Carney leaves the Bank of England, not with a bang, but a whimper

In Mark Carney's final rate-setting meeting as governor of the Bank of England, the Monetary Policy Committee has voted to keep interest rates where they are.

Mark Carney: leaving with no fireworks
(Image credit: © 2020 Bloomberg Finance LP)

It looks like Mark Carney is stepping down as governor of the Bank of England without a final blast of fireworks.

The Bank’s Monetary Policy Committee (MPC) met this week to make its January decision on interest rates. It was Carney’s last meeting as governor. At noon, he announced the latest verdict: the MPC voted by seven votes to two, to keep the UK’s key interest rate where it is, at 0.75%.That’s quite a big deal market-wise. As Ruth Gregory of Capital Economics points out, just a few weeks ago, financial markets were convinced (or at least had the odds at 70%) that there would be a rate cut.

In the wake of the decision to keep rates on hold, sterling bounced somewhat (when monetary policy is tighter than markets expect, it’s usually good news for that country's currency, all else being equal). That’s not to say that the MPC feels relaxed about the economy, or that it expects growth to improve rapidly. Indeed, the Bank’s forecasts for growth and inflation have deteriorated since last time.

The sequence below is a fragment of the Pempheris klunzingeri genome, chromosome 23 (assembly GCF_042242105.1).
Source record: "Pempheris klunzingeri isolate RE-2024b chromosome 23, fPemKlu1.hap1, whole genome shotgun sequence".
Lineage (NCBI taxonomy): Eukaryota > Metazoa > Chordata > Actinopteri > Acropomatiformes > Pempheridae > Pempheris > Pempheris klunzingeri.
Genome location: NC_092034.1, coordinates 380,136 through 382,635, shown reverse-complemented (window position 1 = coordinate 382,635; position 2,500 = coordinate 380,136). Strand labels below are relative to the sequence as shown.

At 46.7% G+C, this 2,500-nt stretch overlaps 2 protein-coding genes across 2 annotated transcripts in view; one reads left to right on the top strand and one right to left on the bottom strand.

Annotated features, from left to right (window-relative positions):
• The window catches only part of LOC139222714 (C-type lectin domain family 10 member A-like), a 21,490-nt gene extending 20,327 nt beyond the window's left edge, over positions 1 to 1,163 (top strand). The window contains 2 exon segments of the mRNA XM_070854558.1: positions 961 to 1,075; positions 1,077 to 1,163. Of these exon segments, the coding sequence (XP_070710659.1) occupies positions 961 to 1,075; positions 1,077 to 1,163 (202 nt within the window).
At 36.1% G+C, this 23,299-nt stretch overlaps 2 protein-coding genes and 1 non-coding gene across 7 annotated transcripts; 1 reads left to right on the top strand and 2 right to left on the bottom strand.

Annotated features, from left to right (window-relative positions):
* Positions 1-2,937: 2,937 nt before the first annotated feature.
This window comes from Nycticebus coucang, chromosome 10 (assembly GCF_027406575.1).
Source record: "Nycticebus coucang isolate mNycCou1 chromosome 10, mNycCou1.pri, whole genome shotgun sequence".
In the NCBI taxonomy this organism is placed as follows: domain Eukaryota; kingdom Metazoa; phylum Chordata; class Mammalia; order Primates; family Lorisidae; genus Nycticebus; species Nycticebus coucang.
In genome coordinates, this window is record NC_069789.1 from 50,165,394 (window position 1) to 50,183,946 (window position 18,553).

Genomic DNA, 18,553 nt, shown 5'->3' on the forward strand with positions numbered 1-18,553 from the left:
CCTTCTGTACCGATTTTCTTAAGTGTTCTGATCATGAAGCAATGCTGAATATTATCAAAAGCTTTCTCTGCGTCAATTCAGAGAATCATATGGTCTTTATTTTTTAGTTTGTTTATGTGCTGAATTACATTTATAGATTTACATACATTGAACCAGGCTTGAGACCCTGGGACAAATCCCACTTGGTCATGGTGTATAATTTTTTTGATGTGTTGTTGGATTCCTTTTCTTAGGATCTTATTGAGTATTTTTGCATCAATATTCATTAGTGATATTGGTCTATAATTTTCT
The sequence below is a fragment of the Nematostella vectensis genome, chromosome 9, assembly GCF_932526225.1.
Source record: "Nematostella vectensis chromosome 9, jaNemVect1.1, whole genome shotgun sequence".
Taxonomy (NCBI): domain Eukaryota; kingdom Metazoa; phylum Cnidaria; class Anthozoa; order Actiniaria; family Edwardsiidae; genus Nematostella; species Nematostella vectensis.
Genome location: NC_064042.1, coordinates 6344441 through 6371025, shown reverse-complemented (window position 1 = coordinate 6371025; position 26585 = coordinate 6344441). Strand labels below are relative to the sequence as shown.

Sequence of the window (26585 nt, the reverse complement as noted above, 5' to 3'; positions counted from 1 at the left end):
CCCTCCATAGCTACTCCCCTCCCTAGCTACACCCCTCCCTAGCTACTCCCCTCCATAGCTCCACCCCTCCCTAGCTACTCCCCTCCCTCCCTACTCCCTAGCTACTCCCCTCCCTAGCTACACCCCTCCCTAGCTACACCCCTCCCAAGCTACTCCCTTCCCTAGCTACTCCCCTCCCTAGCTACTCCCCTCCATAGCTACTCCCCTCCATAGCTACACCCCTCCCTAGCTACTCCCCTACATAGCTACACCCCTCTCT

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So the possibility of a future rate cut is still live, while any potential for tightening still feels a long way off in the distance. The current decision to hold is very much data-dependent. Solid business survey data for January appears to have stayed the MPC’s hand.

But the Bank is ready to act “should the more positive signals from recent indicators of global and domestic activity not be sustained or should indicators of domestic prices remain relatively weak." However, for now at least, it appears that Carney is going out with a whimper, rather than a bang.

John Stepek

John Stepek is a senior reporter at Bloomberg News and a former editor of MoneyWeek magazine. He graduated from Strathclyde University with a degree in psychology in 1996 and has always been fascinated by the gap between the way the market works in theory and the way it works in practice, and by how our deep-rooted instincts work against our best interests as investors.

He started out in journalism by writing articles about the specific business challenges facing family firms. In 2003, he took a job on the finance desk of Teletext, where he spent two years covering the markets and breaking financial news.

His work has been published in Families in Business, Shares magazine, Spear's Magazine, The Sunday Times, and The Spectator among others. He has also appeared as an expert commentator on BBC Radio 4's Today programme, BBC Radio Scotland, Newsnight, Daily Politics and Bloomberg. His first book, on contrarian investing, The Sceptical Investor, was released in March 2019. You can follow John on Twitter at @john_stepek.